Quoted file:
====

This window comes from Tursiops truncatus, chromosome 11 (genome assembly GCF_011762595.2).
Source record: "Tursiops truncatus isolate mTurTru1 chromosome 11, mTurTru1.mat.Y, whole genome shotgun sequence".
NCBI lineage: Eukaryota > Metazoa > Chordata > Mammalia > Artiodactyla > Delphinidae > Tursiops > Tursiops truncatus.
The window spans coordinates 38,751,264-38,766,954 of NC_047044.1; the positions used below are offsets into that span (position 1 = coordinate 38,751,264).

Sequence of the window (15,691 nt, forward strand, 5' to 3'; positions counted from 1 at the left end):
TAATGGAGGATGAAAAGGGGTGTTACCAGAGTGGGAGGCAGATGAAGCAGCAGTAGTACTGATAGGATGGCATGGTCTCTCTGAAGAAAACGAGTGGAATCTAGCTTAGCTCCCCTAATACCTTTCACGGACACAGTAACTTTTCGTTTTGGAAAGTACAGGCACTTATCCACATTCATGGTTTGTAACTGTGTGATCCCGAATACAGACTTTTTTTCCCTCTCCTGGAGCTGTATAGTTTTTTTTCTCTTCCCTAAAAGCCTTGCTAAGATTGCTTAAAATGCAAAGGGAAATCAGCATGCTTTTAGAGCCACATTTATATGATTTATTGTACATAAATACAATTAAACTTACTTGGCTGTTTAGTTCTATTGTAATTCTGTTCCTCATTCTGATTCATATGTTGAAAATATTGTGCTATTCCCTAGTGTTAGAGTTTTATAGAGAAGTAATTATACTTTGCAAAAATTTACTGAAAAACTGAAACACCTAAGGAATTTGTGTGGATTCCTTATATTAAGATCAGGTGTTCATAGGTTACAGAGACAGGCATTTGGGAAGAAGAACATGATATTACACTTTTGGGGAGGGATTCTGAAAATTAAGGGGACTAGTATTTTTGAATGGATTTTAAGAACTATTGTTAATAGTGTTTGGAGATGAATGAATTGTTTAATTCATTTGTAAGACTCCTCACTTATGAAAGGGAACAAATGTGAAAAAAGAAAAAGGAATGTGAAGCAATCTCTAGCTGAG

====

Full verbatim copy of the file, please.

This window comes from Tursiops truncatus, chromosome 11 (genome assembly GCF_011762595.2).
Source record: "Tursiops truncatus isolate mTurTru1 chromosome 11, mTurTru1.mat.Y, whole genome shotgun sequence".
NCBI lineage: Eukaryota > Metazoa > Chordata > Mammalia > Artiodactyla > Delphinidae > Tursiops > Tursiops truncatus.
The window spans coordinates 38,751,264-38,766,954 of NC_047044.1; the positions used below are offsets into that span (position 1 = coordinate 38,751,264).

Sequence of the window (15,691 nt, forward strand, 5' to 3'; positions counted from 1 at the left end):
TAATGGAGGATGAAAAGGGGTGTTACCAGAGTGGGAGGCAGATGAAGCAGCAGTAGTACTGATAGGATGGCATGGTCTCTCTGAAGAAAACGAGTGGAATCTAGCTTAGCTCCCCTAATACCTTTCACGGACACAGTAACTTTTCGTTTTGGAAAGTACAGGCACTTATCCACATTCATGGTTTGTAACTGTGTGATCCCGAATACAGACTTTTTTTCCCTCTCCTGGAGCTGTATAGTTTTTTTTCTCTTCCCTAAAAGCCTTGCTAAGATTGCTTAAAATGCAAAGGGAAATCAGCATGCTTTTAGAGCCACATTTATATGATTTATTGTACATAAATACAATTAAACTTACTTGGCTGTTTAGTTCTATTGTAATTCTGTTCCTCATTCTGATTCATATGTTGAAAATATTGTGCTATTCCCTAGTGTTAGAGTTTTATAGAGAAGTAATTATACTTTGCAAAAATTTACTGAAAAACTGAAACACCTAAGGAATTTGTGTGGATTCCTTATATTAAGATCAGGTGTTCATAGGTTACAGAGACAGGCATTTGGGAAGAAGAACATGATATTACACTTTTGGGGAGGGATTCTGAAAATTAAGGGGACTAGTATTTTTGAATGGATTTTAAGAACTATTGTTAATAGTGTTTGGAGATGAATGAATTGTTTAATTCATTTGTAAGACTCCTCACTTATGAAAGGGAACAAATGTGAAAAAAGAAAAAGGAATGTGAAGCAATCTCTAGCTGAG